Second, it is hilly. As one who once lived on Russian Hill in San Francisco, I thought I knew hilly, but Quito even beats the City by the Bay.
Third, it is old. The present-day city was established by Spaniards in 1534, almost 100 years before the founding of Boston. And indigenous peoples lived here for centuries before that.
And if I were to add a fourth, it would be not to miss the surrounding countryside, known for its mountains, lush natural beauty, and a chance to straddle the Equator itself.
It’s Mardi Gras time in Louisiana, and not just in New Orleans.
Several years ago I was in Lake Charles, Louisiana, during Mardi Gras, and while the carnival festival there is more low-key than in New Orleans, it’s said to be the second largest in the state.
Along with a few other visiting travel writers, I was invited to ride on the local Convention and Visitors Bureau’s float, which led the midday parade. Best of all, we were also invited to throw out beads and candies to the folks lining the parade route.
People had camped out all morning to get a prime spot, bringing their folding chairs and coolers stocked with cold drinks, many wearing Mardi Gras colors: purple, green and gold. They also wore beads, funny hats, sequined outfits, and various Krewe T-shirts, indicating allegiance to the various social clubs that build and run the parade floats. (There’s… Continue reading
Ever since my own visit to Panama, I’ve considered it one of the “essential countries” for travelers.
And not just because it harbors a canal vital for global commerce. Panama also connects two continents (North and South America) and is a key link in a chain of countries (including neighboring Costa Rica and Colombia) that claims some of the greatest biodiversity on the planet.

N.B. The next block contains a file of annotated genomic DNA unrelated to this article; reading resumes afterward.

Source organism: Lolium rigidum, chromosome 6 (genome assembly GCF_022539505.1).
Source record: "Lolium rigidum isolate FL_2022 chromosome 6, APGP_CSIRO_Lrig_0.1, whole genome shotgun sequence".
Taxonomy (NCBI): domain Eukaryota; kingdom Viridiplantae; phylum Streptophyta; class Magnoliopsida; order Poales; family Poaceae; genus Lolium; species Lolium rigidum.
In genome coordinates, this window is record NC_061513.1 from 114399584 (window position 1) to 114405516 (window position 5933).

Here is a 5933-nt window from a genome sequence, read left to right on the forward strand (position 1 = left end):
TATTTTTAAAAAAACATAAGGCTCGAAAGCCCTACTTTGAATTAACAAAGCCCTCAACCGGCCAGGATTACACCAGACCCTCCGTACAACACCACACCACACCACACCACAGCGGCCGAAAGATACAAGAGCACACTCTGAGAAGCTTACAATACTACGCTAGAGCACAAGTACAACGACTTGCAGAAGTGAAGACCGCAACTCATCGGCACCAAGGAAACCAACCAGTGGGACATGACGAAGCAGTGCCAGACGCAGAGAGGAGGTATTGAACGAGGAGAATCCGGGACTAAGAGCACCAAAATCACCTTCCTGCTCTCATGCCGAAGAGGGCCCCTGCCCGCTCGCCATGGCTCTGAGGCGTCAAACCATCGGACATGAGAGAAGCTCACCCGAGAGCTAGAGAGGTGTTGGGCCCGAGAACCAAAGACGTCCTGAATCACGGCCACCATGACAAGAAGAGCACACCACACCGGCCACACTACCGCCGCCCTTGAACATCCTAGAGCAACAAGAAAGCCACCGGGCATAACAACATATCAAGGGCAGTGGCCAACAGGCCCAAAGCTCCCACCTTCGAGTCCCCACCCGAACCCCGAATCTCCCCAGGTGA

For older baby boomers, it’s also an enticing location for retirement, offering comparatively low prices and modern amenities.
Contributing writer Robert Waite recently visited Panama and returned with this informative report:
By Robert Waite
Panama City – When I think of airlines and stopover programs, Icelandair comes immediately to mind.
For no extra charge, they allowed you to stop over in Reykjavik when flying from North America to Europe. They often threw in discounted hotel stays and a trip to the hot spring-fed Blue Lagoon.
But… Continue reading
According to reports, an unruly passenger who recently forced an American Airlines pilot to return to Miami en route to London was sitting in first class.
In this timely post, Contributing Writer Bob Waite offers his perspective on encountering rude behavior in the premium seats and check-in lines.
It’s happening more and more often — the U.S. Federal Aviation Administration investigated three times as many unruly passenger events in 2021 as in any of the previous 25 years. And just because someone is sitting in first class, doesn’t necessarily mean they exhibit first-class behavior.
By Bob Waite